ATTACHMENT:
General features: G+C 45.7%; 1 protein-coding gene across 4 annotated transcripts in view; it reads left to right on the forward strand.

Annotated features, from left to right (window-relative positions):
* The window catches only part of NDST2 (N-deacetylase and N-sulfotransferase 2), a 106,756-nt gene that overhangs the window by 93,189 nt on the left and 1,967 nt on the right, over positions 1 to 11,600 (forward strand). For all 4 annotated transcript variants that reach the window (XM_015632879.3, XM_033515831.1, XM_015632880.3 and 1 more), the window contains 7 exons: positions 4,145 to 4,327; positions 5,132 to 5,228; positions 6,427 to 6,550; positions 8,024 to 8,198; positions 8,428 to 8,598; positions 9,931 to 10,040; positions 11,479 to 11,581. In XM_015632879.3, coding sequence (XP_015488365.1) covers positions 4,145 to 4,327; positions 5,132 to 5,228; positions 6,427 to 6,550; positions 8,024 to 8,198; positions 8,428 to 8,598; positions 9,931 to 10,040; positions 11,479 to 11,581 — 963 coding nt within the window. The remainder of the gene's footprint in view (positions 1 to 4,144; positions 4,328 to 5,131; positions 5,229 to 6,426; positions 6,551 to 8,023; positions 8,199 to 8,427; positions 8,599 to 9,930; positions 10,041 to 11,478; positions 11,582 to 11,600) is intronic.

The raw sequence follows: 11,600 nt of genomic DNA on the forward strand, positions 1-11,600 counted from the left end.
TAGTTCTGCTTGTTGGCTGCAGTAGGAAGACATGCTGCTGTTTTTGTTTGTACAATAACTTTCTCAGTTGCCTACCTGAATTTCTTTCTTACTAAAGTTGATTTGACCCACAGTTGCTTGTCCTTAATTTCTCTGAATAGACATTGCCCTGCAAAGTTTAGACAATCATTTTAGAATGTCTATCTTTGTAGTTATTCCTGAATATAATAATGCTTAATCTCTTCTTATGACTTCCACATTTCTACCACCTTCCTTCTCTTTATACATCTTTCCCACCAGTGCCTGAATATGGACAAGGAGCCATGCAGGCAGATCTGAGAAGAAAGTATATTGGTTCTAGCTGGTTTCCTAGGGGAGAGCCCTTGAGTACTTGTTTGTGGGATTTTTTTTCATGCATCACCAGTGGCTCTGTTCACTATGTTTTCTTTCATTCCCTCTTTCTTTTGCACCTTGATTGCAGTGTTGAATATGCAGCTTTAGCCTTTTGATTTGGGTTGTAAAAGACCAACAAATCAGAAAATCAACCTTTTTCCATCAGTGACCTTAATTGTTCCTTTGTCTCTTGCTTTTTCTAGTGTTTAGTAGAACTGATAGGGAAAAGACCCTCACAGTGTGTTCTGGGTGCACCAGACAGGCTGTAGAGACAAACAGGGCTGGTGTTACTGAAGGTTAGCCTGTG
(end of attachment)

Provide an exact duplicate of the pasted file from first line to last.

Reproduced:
General features: G+C 45.7%; 1 protein-coding gene across 4 annotated transcripts in view; it reads left to right on the forward strand.

Annotated features, from left to right (window-relative positions):
* The window catches only part of NDST2 (N-deacetylase and N-sulfotransferase 2), a 106,756-nt gene that overhangs the window by 93,189 nt on the left and 1,967 nt on the right, over positions 1 to 11,600 (forward strand). For all 4 annotated transcript variants that reach the window (XM_015632879.3, XM_033515831.1, XM_015632880.3 and 1 more), the window contains 7 exons: positions 4,145 to 4,327; positions 5,132 to 5,228; positions 6,427 to 6,550; positions 8,024 to 8,198; positions 8,428 to 8,598; positions 9,931 to 10,040; positions 11,479 to 11,581. In XM_015632879.3, coding sequence (XP_015488365.1) covers positions 4,145 to 4,327; positions 5,132 to 5,228; positions 6,427 to 6,550; positions 8,024 to 8,198; positions 8,428 to 8,598; positions 9,931 to 10,040; positions 11,479 to 11,581 — 963 coding nt within the window. The remainder of the gene's footprint in view (positions 1 to 4,144; positions 4,328 to 5,131; positions 5,229 to 6,426; positions 6,551 to 8,023; positions 8,199 to 8,427; positions 8,599 to 9,930; positions 10,041 to 11,478; positions 11,582 to 11,600) is intronic.

The raw sequence follows: 11,600 nt of genomic DNA on the forward strand, positions 1-11,600 counted from the left end.
TAGTTCTGCTTGTTGGCTGCAGTAGGAAGACATGCTGCTGTTTTTGTTTGTACAATAACTTTCTCAGTTGCCTACCTGAATTTCTTTCTTACTAAAGTTGATTTGACCCACAGTTGCTTGTCCTTAATTTCTCTGAATAGACATTGCCCTGCAAAGTTTAGACAATCATTTTAGAATGTCTATCTTTGTAGTTATTCCTGAATATAATAATGCTTAATCTCTTCTTATGACTTCCACATTTCTACCACCTTCCTTCTCTTTATACATCTTTCCCACCAGTGCCTGAATATGGACAAGGAGCCATGCAGGCAGATCTGAGAAGAAAGTATATTGGTTCTAGCTGGTTTCCTAGGGGAGAGCCCTTGAGTACTTGTTTGTGGGATTTTTTTTCATGCATCACCAGTGGCTCTGTTCACTATGTTTTCTTTCATTCCCTCTTTCTTTTGCACCTTGATTGCAGTGTTGAATATGCAGCTTTAGCCTTTTGATTTGGGTTGTAAAAGACCAACAAATCAGAAAATCAACCTTTTTCCATCAGTGACCTTAATTGTTCCTTTGTCTCTTGCTTTTTCTAGTGTTTAGTAGAACTGATAGGGAAAAGACCCTCACAGTGTGTTCTGGGTGCACCAGACAGGCTGTAGAGACAAACAGGGCTGGTGTTACTGAAGGTTAGCCTGTG